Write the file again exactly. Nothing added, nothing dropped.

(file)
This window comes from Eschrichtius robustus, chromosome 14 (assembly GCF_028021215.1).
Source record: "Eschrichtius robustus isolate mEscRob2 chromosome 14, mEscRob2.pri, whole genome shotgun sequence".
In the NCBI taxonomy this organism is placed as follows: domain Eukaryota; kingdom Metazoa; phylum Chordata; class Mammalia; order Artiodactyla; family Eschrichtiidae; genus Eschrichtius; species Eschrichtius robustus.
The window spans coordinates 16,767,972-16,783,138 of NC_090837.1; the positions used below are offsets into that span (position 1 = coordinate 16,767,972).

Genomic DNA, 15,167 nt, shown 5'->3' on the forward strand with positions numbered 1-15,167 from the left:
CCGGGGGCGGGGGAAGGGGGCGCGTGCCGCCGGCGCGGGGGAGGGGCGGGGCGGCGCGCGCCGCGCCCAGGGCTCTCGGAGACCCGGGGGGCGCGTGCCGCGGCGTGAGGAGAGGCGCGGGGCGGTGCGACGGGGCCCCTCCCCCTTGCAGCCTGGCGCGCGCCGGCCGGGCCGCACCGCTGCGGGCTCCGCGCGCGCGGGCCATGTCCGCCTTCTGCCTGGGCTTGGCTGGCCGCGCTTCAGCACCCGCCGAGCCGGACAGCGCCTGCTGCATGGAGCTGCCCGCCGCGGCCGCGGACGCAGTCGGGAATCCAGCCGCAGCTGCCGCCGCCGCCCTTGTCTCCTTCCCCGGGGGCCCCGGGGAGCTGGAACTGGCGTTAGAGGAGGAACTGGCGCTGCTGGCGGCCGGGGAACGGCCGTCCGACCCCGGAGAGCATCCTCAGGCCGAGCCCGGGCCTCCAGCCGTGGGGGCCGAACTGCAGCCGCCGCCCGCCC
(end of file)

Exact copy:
This window comes from Eschrichtius robustus, chromosome 14 (assembly GCF_028021215.1).
Source record: "Eschrichtius robustus isolate mEscRob2 chromosome 14, mEscRob2.pri, whole genome shotgun sequence".
In the NCBI taxonomy this organism is placed as follows: domain Eukaryota; kingdom Metazoa; phylum Chordata; class Mammalia; order Artiodactyla; family Eschrichtiidae; genus Eschrichtius; species Eschrichtius robustus.
The window spans coordinates 16,767,972-16,783,138 of NC_090837.1; the positions used below are offsets into that span (position 1 = coordinate 16,767,972).

Genomic DNA, 15,167 nt, shown 5'->3' on the forward strand with positions numbered 1-15,167 from the left:
CCGGGGGCGGGGGAAGGGGGCGCGTGCCGCCGGCGCGGGGGAGGGGCGGGGCGGCGCGCGCCGCGCCCAGGGCTCTCGGAGACCCGGGGGGCGCGTGCCGCGGCGTGAGGAGAGGCGCGGGGCGGTGCGACGGGGCCCCTCCCCCTTGCAGCCTGGCGCGCGCCGGCCGGGCCGCACCGCTGCGGGCTCCGCGCGCGCGGGCCATGTCCGCCTTCTGCCTGGGCTTGGCTGGCCGCGCTTCAGCACCCGCCGAGCCGGACAGCGCCTGCTGCATGGAGCTGCCCGCCGCGGCCGCGGACGCAGTCGGGAATCCAGCCGCAGCTGCCGCCGCCGCCCTTGTCTCCTTCCCCGGGGGCCCCGGGGAGCTGGAACTGGCGTTAGAGGAGGAACTGGCGCTGCTGGCGGCCGGGGAACGGCCGTCCGACCCCGGAGAGCATCCTCAGGCCGAGCCCGGGCCTCCAGCCGTGGGGGCCGAACTGCAGCCGCCGCCCGCCC